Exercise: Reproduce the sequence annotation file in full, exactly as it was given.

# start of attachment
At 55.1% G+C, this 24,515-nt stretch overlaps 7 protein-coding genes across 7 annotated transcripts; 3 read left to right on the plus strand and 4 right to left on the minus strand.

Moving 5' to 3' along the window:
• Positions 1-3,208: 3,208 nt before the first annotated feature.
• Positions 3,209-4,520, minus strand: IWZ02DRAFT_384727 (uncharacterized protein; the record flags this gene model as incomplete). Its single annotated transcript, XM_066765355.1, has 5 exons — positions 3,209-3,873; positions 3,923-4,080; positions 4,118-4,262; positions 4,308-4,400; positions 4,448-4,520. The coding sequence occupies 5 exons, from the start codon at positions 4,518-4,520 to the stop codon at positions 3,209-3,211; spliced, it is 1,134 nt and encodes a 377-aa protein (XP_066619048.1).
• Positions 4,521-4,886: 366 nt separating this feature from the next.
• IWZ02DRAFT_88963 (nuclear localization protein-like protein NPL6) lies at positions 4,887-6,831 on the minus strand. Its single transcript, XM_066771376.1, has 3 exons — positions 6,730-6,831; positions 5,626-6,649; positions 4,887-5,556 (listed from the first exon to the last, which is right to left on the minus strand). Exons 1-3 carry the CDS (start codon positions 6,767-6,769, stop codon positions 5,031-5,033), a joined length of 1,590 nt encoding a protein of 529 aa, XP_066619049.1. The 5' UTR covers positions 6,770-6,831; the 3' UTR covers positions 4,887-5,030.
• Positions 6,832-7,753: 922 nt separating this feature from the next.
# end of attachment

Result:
At 55.1% G+C, this 24,515-nt stretch overlaps 7 protein-coding genes across 7 annotated transcripts; 3 read left to right on the plus strand and 4 right to left on the minus strand.

Moving 5' to 3' along the window:
• Positions 1-3,208: 3,208 nt before the first annotated feature.
• Positions 3,209-4,520, minus strand: IWZ02DRAFT_384727 (uncharacterized protein; the record flags this gene model as incomplete). Its single annotated transcript, XM_066765355.1, has 5 exons — positions 3,209-3,873; positions 3,923-4,080; positions 4,118-4,262; positions 4,308-4,400; positions 4,448-4,520. The coding sequence occupies 5 exons, from the start codon at positions 4,518-4,520 to the stop codon at positions 3,209-3,211; spliced, it is 1,134 nt and encodes a 377-aa protein (XP_066619048.1).
• Positions 4,521-4,886: 366 nt separating this feature from the next.
• IWZ02DRAFT_88963 (nuclear localization protein-like protein NPL6) lies at positions 4,887-6,831 on the minus strand. Its single transcript, XM_066771376.1, has 3 exons — positions 6,730-6,831; positions 5,626-6,649; positions 4,887-5,556 (listed from the first exon to the last, which is right to left on the minus strand). Exons 1-3 carry the CDS (start codon positions 6,767-6,769, stop codon positions 5,031-5,033), a joined length of 1,590 nt encoding a protein of 529 aa, XP_066619049.1. The 5' UTR covers positions 6,770-6,831; the 3' UTR covers positions 4,887-5,030.
• Positions 6,832-7,753: 922 nt separating this feature from the next.